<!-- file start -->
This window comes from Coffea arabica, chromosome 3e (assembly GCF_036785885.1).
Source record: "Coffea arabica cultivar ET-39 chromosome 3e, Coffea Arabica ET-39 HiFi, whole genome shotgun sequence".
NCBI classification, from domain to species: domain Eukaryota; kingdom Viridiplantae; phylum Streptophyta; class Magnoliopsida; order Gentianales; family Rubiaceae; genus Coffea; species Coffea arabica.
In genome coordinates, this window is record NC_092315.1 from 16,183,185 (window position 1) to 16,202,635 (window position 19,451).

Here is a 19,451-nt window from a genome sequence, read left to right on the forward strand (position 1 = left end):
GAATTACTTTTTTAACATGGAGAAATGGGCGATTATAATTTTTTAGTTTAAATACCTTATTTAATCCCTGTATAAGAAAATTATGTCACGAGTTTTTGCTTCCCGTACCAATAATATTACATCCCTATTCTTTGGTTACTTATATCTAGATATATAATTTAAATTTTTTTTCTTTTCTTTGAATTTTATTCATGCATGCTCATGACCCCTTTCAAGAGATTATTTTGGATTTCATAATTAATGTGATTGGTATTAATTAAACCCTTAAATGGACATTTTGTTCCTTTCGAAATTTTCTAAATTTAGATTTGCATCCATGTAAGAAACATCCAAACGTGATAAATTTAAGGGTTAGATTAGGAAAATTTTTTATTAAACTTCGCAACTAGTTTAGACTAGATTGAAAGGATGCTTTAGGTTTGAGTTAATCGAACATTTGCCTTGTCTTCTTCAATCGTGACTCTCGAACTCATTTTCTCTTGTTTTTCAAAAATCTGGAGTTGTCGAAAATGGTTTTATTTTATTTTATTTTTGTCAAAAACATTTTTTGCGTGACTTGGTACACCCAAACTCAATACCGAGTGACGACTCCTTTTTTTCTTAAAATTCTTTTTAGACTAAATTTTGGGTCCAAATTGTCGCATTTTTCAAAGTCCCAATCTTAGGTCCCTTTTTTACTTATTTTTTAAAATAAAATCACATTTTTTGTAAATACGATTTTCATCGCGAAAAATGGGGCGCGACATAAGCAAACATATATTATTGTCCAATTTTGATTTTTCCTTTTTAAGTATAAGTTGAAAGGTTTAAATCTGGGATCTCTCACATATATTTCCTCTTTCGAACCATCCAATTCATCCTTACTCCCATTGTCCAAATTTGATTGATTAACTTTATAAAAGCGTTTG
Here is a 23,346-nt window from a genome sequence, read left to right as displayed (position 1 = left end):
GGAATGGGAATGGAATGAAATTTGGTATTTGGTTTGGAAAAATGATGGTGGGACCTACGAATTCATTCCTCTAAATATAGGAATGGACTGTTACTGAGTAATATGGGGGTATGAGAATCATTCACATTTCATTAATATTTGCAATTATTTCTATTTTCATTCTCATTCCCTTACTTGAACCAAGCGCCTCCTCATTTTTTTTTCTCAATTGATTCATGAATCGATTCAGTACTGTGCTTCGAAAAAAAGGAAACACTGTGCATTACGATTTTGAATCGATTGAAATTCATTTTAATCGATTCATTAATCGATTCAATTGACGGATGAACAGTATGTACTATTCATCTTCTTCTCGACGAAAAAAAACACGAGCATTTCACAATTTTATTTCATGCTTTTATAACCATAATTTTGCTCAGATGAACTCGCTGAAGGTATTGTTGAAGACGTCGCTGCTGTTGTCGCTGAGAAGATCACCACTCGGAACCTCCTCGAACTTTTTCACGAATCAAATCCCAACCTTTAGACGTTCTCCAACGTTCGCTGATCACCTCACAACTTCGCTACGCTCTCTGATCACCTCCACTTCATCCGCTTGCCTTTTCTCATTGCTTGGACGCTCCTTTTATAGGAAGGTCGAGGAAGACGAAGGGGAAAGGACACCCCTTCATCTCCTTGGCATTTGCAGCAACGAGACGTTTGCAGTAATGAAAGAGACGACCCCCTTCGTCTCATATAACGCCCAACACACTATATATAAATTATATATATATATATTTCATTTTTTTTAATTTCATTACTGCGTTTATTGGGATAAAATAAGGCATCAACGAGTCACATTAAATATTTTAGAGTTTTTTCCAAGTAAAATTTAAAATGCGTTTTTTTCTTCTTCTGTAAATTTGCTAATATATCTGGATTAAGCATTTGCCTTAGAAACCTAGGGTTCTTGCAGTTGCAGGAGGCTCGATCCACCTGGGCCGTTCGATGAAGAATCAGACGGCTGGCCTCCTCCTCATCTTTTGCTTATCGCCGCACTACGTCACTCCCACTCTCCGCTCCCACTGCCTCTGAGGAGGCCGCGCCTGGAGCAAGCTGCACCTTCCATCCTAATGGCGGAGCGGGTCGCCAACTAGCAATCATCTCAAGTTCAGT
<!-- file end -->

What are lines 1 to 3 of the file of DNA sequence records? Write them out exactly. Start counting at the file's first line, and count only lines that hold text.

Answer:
This window comes from Coffea arabica, chromosome 3e (assembly GCF_036785885.1).
Source record: "Coffea arabica cultivar ET-39 chromosome 3e, Coffea Arabica ET-39 HiFi, whole genome shotgun sequence".
NCBI classification, from domain to species: domain Eukaryota; kingdom Viridiplantae; phylum Streptophyta; class Magnoliopsida; order Gentianales; family Rubiaceae; genus Coffea; species Coffea arabica.